Is it really neccessary to put WP_HOME, WP_SITEURL in wp-config.php or set these settings via admin panel every time when moving a WordPress instance to another url (for example: moving from dev environment to production)? Is there any better strategy?

6 Answers 6


Those parameters and admin settings change the URLs in the database. The only other way to do that is run SQL queries on the DB in phpmyadmin to change them:

UPDATE wp_options SET option_value = replace(option_value, 'http://olddomain.com', 'http://newdomain.com') WHERE option_name = 'home' OR option_name = 'siteurl';

UPDATE wp_posts SET guid = replace(guid, 'http://olddomain.com','http://newdomain.com');

UPDATE wp_posts SET post_content = replace(post_content, 'http://olddomain.com', 'http://newdomain.com');

UPDATE wp_postmeta SET meta_value = replace(meta_value, 'http://olddomain.com', 'http://newdomain.com');

Update 1/16/2015: it's much better to use a script that deals with serialized data, such as interconnectit.com WordPress Serialized PHP Search Replace Tool

Update 9/15/2023 Even better to use WP CLI: https://developer.wordpress.org/cli/commands/search-replace/

  • 3
    You should be careful with this approach because some plugins store serialized arrays in wp_options (like ContactForm7) and a brute replace (unless both domains have the exact same number of characters) may brake the plugin configuration.
    – MZAweb
    May 9, 2011 at 17:48
  • These queries correctly find/replace in serialized data and don't break the plugin or the data. Apr 24, 2012 at 14:49
  • Not if you have a serialized array in a meta_value in wp_postmeta, and that array contains the site url (if old and new urls have different str_len, of course)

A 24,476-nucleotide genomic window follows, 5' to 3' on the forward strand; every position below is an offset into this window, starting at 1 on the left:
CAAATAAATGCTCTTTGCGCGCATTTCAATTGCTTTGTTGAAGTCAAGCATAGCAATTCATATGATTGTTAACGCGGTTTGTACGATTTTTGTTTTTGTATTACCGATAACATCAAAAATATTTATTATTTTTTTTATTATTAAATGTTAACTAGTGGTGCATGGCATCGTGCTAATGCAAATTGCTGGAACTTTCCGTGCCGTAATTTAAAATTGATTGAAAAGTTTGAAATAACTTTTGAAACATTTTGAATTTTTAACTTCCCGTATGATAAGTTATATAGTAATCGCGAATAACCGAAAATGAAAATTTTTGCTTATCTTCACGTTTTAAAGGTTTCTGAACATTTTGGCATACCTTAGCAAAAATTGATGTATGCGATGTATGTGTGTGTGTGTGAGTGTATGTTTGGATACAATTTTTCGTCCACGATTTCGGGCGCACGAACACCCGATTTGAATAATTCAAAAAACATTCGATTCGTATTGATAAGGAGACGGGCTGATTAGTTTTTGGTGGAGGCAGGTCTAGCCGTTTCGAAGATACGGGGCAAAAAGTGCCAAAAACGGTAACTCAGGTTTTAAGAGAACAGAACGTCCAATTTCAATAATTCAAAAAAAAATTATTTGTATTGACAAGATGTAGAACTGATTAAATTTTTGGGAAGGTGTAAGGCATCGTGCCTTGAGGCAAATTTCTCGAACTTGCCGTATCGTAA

– MZAweb
    Apr 24, 2012 at 21:07
  • @MZAweb: You're right, my mistake; update added. Jan 16, 2015 at 14:28

What I do here is I keep an entry in my /etc/hosts file pointing the site domain to Most of the time the line is commented so my machine points to the production site, and when I'm developing something I just uncomment the line and the domain will point to my dev box.

I know it's kinda ugly, but since Wordpress puts the domain in a lot of fields in the database (especially if you need to work with real data in your development environment), it's the fastest method I could come up with.


When you move from one server to another the problem could be URLs that WP serialized in DB. To do a safe search and replace you can use this tool search replace db.

Is very simple, follow the instructions and remember to remove the script when done.


You could put those settings in an external file and exclude it from your publishing process.


I don't mess with core files, I just move the themes and plugins around instead. I develop locally and zip the themes and plugins for production. I have about ten WordPress installs most internal and this has worked well for me so far.

I also, don't move much data around so this answer may not help you. There are some pretty extensive free plugins for backing up data and restoring.


Use on the top of your functions.php: update_option('siteurl','http://yoursite.com'); update_option('home','http://yoursite.com');

Navgigate through your site a bit, login the backend en remove these lines.

This should be sufficient.

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